Qatar, a gas-rich peninsula in the Persian Gulf, has mediated talks between Israel and Hamas since the start of the conflict.

    U.S. officials are pushing for a longer string of days without fighting to release hostages and allow humanitarian aid into the enclave. Israeli officials have told counterparts that the maximum number of extra days they are willing to allow is 10 before they seek to resume military operations, said people familiar with the matter. Netanyahu has vowed to destroy Hamas, and officials are uncertain whether Israel can be persuaded to back off its 10-day limit amid the push to release as many hostages as possible.

    Netanyahu, speaking over the weekend, vowed to continue fighting after the current phase of hostage negotiations. "We will return with full force to achieve our goals: the elimination of Hamas; ensuring that Gaza does not return to what it was," he said.

    Israel remains open to proposals to include men and military personnel in the hostage releases, but is insisting that all remaining children and civilian women be released before any additional deals are made, said an Israeli official familiar with the negotiations.

    "It is very important for us to stress . . . that all remaining women and children in Gaza will be released before we move on to any follow-on agreement," the official said.

    The latest round of releases Tuesday brought the number of Israeli hostages freed to 61, including dual nationals, plus 20 foreign nationals from Thailand and the Philippines, while Israel has released 180 imprisoned Palestinian women and teenagers.

    The truce agreed to last week was the first pause in hostilities since the conflict began Oct. 7, when Hamas gunmen launched a brutal cross-border attack that killed 1,200 people and took more than 240 hostages.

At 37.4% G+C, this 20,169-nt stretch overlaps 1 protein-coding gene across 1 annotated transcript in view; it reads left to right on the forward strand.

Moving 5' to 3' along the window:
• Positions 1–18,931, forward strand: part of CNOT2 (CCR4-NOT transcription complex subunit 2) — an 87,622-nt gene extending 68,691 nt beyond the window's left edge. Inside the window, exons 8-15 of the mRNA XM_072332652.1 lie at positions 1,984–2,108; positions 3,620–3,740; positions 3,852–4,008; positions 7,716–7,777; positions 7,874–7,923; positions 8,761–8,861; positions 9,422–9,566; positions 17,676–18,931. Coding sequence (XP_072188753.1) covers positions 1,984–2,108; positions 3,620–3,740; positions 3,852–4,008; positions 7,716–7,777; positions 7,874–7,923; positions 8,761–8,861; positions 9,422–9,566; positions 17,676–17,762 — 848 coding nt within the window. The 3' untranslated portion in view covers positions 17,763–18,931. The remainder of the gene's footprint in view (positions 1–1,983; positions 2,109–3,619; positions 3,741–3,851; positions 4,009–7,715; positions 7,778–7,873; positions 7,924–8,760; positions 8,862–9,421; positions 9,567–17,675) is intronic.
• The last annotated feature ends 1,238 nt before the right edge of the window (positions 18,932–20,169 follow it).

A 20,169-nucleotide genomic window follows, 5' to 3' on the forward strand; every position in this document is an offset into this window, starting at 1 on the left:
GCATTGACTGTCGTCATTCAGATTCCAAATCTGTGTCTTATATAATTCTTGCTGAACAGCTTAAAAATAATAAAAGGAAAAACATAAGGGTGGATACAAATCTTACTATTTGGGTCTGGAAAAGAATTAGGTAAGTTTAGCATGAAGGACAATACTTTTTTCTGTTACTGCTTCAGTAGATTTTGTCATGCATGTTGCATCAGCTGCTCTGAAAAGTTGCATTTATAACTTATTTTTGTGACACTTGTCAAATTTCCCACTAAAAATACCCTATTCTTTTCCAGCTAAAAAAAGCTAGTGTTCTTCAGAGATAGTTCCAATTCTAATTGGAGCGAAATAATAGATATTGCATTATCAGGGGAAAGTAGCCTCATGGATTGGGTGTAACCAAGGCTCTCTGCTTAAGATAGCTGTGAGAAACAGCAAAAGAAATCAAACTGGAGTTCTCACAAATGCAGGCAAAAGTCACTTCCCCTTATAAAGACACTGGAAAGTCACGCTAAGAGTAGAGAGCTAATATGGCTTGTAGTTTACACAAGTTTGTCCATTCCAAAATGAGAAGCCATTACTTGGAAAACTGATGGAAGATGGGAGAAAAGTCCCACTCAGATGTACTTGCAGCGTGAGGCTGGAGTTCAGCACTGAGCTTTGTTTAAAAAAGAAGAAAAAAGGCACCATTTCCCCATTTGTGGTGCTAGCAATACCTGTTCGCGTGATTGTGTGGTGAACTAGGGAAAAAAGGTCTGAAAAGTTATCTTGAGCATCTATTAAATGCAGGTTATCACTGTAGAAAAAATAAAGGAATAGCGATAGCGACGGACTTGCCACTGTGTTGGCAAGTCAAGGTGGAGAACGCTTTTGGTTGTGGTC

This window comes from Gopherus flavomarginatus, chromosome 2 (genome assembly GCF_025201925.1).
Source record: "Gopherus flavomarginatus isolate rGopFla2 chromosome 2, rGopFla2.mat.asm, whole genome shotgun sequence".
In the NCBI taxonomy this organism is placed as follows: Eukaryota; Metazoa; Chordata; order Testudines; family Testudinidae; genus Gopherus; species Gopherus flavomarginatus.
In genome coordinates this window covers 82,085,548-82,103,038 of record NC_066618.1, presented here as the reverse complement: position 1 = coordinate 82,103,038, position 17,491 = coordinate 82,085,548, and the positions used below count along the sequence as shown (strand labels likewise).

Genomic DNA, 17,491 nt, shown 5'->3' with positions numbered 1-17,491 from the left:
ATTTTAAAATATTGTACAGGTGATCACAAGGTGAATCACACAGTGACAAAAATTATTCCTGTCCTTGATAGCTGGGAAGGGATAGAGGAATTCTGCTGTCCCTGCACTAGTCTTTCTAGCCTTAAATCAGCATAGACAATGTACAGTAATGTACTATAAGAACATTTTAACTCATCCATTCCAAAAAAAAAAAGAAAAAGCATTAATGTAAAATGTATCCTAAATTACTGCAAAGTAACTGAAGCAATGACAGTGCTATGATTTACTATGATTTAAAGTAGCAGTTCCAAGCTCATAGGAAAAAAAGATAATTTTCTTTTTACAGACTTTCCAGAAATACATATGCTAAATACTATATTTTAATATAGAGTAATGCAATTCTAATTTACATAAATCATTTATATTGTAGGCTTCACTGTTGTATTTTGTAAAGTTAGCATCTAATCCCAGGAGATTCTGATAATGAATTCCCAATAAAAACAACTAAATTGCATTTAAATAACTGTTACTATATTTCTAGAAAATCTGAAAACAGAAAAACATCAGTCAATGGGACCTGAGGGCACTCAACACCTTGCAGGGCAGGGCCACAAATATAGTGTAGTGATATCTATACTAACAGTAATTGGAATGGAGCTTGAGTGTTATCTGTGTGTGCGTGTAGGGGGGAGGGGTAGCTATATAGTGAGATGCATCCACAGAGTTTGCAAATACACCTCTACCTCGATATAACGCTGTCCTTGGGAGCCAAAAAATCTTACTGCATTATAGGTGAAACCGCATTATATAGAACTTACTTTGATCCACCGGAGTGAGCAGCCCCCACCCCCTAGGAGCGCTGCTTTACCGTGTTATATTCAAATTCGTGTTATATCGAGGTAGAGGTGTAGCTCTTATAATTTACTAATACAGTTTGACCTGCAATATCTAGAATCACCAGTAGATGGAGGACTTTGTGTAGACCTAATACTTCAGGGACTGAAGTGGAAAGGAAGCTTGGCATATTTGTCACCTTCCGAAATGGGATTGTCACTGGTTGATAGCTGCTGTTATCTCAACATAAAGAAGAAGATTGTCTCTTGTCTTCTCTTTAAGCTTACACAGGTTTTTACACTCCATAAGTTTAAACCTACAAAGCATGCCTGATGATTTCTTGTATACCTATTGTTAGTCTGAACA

Israel responded with a massive bombing campaign and ground offensive that has killed more than 13,300 Palestinians, many of them children, according to the Gaza Health Ministry, which cautions that its toll is incomplete. Huge sections of the densely populated enclave have been leveled by Israeli bombs and artillery, and Israeli restrictions on food, fuel and drinking water have created a humanitarian catastrophe.

    While fighting has been paused as a part of the hostage release deal, aid agencies have raced to boost deliveries to Gaza.

    U.S. officials are concerned that if Hamas and Israel fail to negotiate a continuation, aid deliveries will again falter. One objective Burns has in Qatar is to explore what kind of format or mechanism can be established to secure the flow of aid outside the hostage negotiations framework, said people familiar with the matter.

    There is agreement among all sides that the flow of aid into Gaza is not sufficient, but U.S. officials say the main challenge is security and logistical issues that don't allow for more than 200 trucks per day. One potential solution is to enhance capacity at the Rafah border crossing, which separates Gaza and Egypt, by replacing outdated security equipment.